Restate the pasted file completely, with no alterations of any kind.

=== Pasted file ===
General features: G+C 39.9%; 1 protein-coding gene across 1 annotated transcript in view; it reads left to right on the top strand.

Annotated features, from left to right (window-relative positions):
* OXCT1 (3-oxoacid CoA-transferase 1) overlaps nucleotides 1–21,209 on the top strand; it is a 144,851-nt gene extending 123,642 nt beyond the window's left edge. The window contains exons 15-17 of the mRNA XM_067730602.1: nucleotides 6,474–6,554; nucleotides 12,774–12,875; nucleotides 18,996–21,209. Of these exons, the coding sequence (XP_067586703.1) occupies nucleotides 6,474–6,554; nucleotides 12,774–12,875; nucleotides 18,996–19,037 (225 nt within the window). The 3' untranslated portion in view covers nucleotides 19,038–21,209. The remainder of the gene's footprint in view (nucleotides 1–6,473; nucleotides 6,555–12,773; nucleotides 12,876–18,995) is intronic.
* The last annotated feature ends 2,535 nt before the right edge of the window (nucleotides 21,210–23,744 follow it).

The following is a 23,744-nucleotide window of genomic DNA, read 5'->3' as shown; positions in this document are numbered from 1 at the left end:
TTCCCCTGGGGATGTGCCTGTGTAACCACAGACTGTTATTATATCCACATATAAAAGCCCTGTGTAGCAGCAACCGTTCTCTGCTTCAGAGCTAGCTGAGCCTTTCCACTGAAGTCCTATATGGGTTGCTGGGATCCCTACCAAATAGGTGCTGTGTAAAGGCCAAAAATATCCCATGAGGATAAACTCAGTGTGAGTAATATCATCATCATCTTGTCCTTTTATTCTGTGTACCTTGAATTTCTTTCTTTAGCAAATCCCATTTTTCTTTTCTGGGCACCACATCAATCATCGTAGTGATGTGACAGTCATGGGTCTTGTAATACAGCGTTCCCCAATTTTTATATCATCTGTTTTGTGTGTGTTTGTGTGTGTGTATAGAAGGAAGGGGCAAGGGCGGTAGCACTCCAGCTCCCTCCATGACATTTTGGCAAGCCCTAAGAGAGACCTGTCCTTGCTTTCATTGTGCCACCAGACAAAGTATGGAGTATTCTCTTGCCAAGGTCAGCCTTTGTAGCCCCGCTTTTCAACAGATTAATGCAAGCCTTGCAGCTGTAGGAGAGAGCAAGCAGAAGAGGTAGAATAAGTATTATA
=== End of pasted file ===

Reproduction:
General features: G+C 39.9%; 1 protein-coding gene across 1 annotated transcript in view; it reads left to right on the top strand.

Annotated features, from left to right (window-relative positions):
* OXCT1 (3-oxoacid CoA-transferase 1) overlaps nucleotides 1–21,209 on the top strand; it is a 144,851-nt gene extending 123,642 nt beyond the window's left edge. The window contains exons 15-17 of the mRNA XM_067730602.1: nucleotides 6,474–6,554; nucleotides 12,774–12,875; nucleotides 18,996–21,209. Of these exons, the coding sequence (XP_067586703.1) occupies nucleotides 6,474–6,554; nucleotides 12,774–12,875; nucleotides 18,996–19,037 (225 nt within the window). The 3' untranslated portion in view covers nucleotides 19,038–21,209. The remainder of the gene's footprint in view (nucleotides 1–6,473; nucleotides 6,555–12,773; nucleotides 12,876–18,995) is intronic.
* The last annotated feature ends 2,535 nt before the right edge of the window (nucleotides 21,210–23,744 follow it).

The following is a 23,744-nucleotide window of genomic DNA, read 5'->3' as shown; positions in this document are numbered from 1 at the left end:
TTCCCCTGGGGATGTGCCTGTGTAACCACAGACTGTTATTATATCCACATATAAAAGCCCTGTGTAGCAGCAACCGTTCTCTGCTTCAGAGCTAGCTGAGCCTTTCCACTGAAGTCCTATATGGGTTGCTGGGATCCCTACCAAATAGGTGCTGTGTAAAGGCCAAAAATATCCCATGAGGATAAACTCAGTGTGAGTAATATCATCATCATCTTGTCCTTTTATTCTGTGTACCTTGAATTTCTTTCTTTAGCAAATCCCATTTTTCTTTTCTGGGCACCACATCAATCATCGTAGTGATGTGACAGTCATGGGTCTTGTAATACAGCGTTCCCCAATTTTTATATCATCTGTTTTGTGTGTGTTTGTGTGTGTGTATAGAAGGAAGGGGCAAGGGCGGTAGCACTCCAGCTCCCTCCATGACATTTTGGCAAGCCCTAAGAGAGACCTGTCCTTGCTTTCATTGTGCCACCAGACAAAGTATGGAGTATTCTCTTGCCAAGGTCAGCCTTTGTAGCCCCGCTTTTCAACAGATTAATGCAAGCCTTGCAGCTGTAGGAGAGAGCAAGCAGAAGAGGTAGAATAAGTATTATA